About BugsInTheNews…

erry Cates, BugsInTheNews editor.

Jerry Cates, BugsInTheNews editor.

We’re here for you… BugsInTheNews, a project sponsored by EntomoBiotics Inc. Forensics in conjunction with the Megatherium Society, is on the Internet for one simple reason, to serve you as a trustworthy source of carefully researched, unbiased, and pertinent information regarding human safety in the fields of zoology, entomology, arachnology, and herpetology, along with links to scientific papers that help readers conduct further research.

Our present focus, begun earlier but given special emphasis in 2010 and continuing on today, is on bed bugs, triatomine bugs, and other organisms that cause skin lesions in humans. This work parallels a multitude of other past pursuits.

In 2010 and 2011, for example, we delved more deeply into herpetology and arachnology. We became proficient at identifying snakes and spiders to genus and species, while developing improved methods for eliminating them from places where they are not wanted.

In 2012 we resumed earlier studies in nematology and, for entomopathogenic nematodes, their symbiotic bacteria. We also launched a limited mentoring project designed to help high-school students interested in the biological and botanical sciences.

In 2013 — spurred on by the outstanding research conducted by amateur arachnologist Robert Smith — we delved deeper into the biology of burrowing wolf spiders in Central Texas, and will soon publish an article on an as-yet unidentified species of burrowing wolf spider Mr. Smith is studying in Kempner, Texas.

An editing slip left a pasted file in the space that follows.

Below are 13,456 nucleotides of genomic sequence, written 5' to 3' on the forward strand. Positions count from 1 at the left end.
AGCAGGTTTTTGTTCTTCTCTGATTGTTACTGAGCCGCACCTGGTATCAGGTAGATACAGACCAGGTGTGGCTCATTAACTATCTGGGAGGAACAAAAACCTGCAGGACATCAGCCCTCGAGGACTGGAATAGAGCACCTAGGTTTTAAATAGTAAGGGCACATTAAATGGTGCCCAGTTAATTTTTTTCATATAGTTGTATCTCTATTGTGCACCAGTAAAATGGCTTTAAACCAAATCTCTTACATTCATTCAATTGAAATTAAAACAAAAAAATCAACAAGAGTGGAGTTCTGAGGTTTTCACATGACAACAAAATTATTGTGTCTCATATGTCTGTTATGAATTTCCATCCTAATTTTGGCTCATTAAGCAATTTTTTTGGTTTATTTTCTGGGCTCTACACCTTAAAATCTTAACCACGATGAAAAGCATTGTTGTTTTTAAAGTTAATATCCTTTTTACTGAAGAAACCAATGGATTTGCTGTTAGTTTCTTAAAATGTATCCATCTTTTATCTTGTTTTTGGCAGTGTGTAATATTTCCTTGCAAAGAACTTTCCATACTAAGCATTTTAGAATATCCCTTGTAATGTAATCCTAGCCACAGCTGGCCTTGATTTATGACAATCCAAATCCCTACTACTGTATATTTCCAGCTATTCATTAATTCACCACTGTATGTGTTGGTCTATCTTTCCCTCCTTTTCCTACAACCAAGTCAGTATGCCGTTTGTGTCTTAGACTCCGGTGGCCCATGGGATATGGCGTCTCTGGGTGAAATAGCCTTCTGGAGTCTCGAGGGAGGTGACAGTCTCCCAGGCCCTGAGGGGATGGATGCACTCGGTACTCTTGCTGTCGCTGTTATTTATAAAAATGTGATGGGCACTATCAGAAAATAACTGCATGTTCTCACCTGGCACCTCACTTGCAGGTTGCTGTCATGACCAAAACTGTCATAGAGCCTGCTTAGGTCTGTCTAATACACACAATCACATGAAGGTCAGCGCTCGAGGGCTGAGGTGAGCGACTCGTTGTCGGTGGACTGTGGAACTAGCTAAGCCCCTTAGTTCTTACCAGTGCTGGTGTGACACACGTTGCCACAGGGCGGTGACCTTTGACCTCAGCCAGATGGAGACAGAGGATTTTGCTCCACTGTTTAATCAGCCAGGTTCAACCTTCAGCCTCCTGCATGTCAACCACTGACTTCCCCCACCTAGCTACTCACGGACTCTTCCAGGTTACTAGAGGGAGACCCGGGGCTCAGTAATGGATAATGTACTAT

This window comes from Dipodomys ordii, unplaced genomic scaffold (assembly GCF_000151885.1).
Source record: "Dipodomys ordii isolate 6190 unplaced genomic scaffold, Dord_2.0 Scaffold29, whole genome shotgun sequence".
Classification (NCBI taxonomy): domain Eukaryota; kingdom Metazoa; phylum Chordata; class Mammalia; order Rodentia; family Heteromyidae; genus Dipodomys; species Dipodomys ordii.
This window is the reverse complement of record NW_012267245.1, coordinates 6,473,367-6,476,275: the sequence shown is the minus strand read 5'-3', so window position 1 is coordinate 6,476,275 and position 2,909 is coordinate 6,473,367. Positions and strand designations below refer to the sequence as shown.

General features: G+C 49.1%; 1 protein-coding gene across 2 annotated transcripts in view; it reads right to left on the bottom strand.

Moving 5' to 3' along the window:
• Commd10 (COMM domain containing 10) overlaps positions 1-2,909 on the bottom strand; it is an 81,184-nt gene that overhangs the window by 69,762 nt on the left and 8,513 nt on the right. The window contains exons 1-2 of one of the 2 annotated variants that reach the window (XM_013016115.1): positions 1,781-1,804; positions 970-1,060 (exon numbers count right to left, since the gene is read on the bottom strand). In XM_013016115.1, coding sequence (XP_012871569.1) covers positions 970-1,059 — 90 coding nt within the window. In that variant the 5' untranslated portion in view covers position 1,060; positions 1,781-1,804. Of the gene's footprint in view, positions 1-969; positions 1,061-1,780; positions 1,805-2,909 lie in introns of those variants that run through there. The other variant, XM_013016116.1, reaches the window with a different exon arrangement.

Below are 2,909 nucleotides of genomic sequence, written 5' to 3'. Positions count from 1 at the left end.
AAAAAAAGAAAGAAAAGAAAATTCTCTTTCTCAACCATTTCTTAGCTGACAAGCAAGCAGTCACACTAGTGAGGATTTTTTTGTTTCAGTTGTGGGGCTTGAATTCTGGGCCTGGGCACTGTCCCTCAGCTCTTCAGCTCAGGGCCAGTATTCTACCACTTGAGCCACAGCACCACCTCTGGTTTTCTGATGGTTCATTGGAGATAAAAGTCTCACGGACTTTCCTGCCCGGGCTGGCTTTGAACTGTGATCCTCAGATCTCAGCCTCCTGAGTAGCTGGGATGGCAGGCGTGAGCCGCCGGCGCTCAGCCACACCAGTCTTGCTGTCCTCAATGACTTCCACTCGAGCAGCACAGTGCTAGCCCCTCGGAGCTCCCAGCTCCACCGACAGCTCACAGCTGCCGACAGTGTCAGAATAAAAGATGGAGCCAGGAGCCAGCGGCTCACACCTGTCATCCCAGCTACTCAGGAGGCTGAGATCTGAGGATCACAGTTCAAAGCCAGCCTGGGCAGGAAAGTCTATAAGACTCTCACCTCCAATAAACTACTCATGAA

After expanding our work in nematology for the past several years, we continue our research on the use of entomopathogenic nematodes for controlling native and Formosan subterranean termites. That latter species (Coptotermes formosanus Shiraki, 1909) has now established a fierce grip on much of Central Texas, and poses an unusually serious threat to the homes it infests. In the papers being readied for publication we will describe how a novel termite interceptor, the TermiteBiotics TIAI, has proven successful in enabling entomopathogenic nematodes to control termite colonies of native and Formosan termites in the soil — before they infest the homes nearby — even during the hottest periods of the year.

Our work with bed bugs, triatomid bugs, and dermestid beetles in Central Texas continues, occupying much of our time in 2013, then becoming our central focus in 2014. Papers on each of these families of insects, famous for striking fear in the hearts of a growing number of Texans, were published that year and have been expanded in 2014. Because the several species of triatomine bugs — members of the Triatominae subfamily (Hemiptera: Reduviidae) of true bugs — found in Texas, unlike the bedbug and its 73 closely related cousins (Hemiptera: Cimicidae), are often endemic occupants of the Texas landscape, their control is directly amenable to the application of habitat modification techniques around the dwellings they infest.

The hastisetae of larval lifeforms of dermestid beetles often produce skin lesions — in susceptible individuals — that mimic those produced by bed bugs. Treatments for bed bugs that do not eradicate dermestid beetles sometimes result in recurring call-backs that fail to produce relief. For this reason, we’ve conducted microscopic studies of larval members of the dermestidae as a means of understanding how hastisetae exposure affects susceptible individuals. Our papers on these insects take pains to address the peculiar habitat modifications most appropriate to their effective control.